Cold Fish

Inspired by an infamous case of serial murder which took place in the Satima province in 1993 (and is still winding its way through the Japanese courts), cult Japanese director Sion Sono’s macabre serial killer drama Cold Fish is a full-throated, blood-soaked examination of a murder and mayhem in Tokyo.

Meek, bespectacled Shamoto (Mitsuru Kukikoshi) owns a tropical fish shop beside a busy highway in Tokyo. His home life is almost as cold-blooded as his floating stock; his rebellious daughter Mitsuko (Hikari Kajiwara) despises his second wife Taeko (Megumi Kagurazaka), while she in turn has become bored with the quiet life they live behind the store. One night, Mitsuko is caught shoplifting in a supermarket but before the manager can call the police, another customer, Murata (Denden) talks him out of it. By coincidence, Murata also owns a tropical fish shop, so invites Shamoto and his family around to take a look at his elaborate set-up. Within a couple of hours, the boisterous Murata has talked mild-mannered Shamoto into a high-priced business deal, arranged a job in his shop for his new partner’s teenage daughter and made a clumsy pass at his lubricious wife.

At first, everyone is pleased with these new arrangements but the over-bearing Murata and his smirking wife Aiko (Asuka Kurosawa) have a sinister ulterior motive. Murata might be a successful businessman but he is an equally adept and ruthless serial killer who boasts of having murdered fifty eight people over the years, sometimes for money and sometimes just for fun. Together with his willing accomplice Aiko, he typically poisons his victims before carefully dismembering their bodies and leaving no forensic traces, a process the killer calls “making them invisible”. Soon, Shamoto has been drawn into the couple’s murderous scheme, blackmailed into helping the killers to dispose of the body of a business investor they have killed for money.

And that’s just the start; it’s gets a lot messier from there. Veteran character actor Denden (who usually cast in comic roles) plays Murata as an explosive extrovert, a charismatic, seductive bully who does whatever he wants, regardless of the cost to others. Timid Shamoto, who spends his free time at the planetarium dreaming of the stars, is harder to get a handle on. Is he just a frightened weakling, easily pushed into doing the unthinkable, or has there been murder in his heart all along? We don’t know for sure because the character doesn’t seem to know, with Sono drawing out the suspense across a nerve-shredding two and a half hours before a jaw-dropping finale.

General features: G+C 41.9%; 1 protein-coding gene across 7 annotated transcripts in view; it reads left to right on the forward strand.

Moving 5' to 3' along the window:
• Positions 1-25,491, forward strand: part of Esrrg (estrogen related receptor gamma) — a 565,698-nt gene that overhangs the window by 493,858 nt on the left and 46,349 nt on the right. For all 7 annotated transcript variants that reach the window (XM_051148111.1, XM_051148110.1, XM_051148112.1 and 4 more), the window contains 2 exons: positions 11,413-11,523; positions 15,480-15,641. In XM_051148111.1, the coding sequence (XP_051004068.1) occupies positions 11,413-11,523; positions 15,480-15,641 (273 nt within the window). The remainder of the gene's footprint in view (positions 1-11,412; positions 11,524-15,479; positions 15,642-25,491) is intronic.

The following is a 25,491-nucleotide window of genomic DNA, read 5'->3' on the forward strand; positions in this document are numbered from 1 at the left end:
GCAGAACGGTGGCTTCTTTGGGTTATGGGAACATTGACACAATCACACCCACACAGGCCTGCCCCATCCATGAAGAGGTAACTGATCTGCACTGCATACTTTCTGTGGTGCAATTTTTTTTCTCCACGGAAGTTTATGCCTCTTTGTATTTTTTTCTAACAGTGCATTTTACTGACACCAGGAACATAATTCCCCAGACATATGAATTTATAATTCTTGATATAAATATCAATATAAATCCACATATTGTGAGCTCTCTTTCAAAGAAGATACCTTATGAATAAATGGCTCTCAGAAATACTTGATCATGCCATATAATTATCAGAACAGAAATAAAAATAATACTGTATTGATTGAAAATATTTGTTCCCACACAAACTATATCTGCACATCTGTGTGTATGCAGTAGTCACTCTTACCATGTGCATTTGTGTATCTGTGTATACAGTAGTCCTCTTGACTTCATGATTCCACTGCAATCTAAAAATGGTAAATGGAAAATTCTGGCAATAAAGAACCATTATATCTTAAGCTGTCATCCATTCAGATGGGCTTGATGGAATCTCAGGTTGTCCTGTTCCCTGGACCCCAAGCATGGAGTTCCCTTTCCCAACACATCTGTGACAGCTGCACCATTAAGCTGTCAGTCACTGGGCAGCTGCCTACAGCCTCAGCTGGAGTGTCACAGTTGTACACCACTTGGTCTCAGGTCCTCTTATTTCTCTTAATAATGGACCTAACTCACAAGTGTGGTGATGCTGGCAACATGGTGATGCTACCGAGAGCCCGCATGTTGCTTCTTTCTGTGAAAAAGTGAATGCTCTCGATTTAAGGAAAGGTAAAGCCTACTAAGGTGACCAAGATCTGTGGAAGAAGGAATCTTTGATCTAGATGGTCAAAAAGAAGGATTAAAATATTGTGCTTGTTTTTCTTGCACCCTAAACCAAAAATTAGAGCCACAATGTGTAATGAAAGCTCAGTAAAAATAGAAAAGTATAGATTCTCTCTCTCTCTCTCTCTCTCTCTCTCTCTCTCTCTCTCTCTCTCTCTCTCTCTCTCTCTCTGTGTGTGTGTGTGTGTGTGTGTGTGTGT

Not one for the squeamish, Cold Fish takes no quarter yet the film cannot be easily dismissed as just another exploitative genre horror. Amidst all the sleazy carnage Sono mounts a serious exploration of the tensions between obedient Japanese conformity and the sensational thrill of transgressive criminality. The director asks significant questions about the human capacity for evil and carefully analyses his findings. As compelling throughout as it is stomach churning and unsettling, Cold Fish slowly builds into a nightmare of brutality and pain; brilliantly acted, daringly edited and scored with a thunderous soundtrack of crashing drums and squealing violins.

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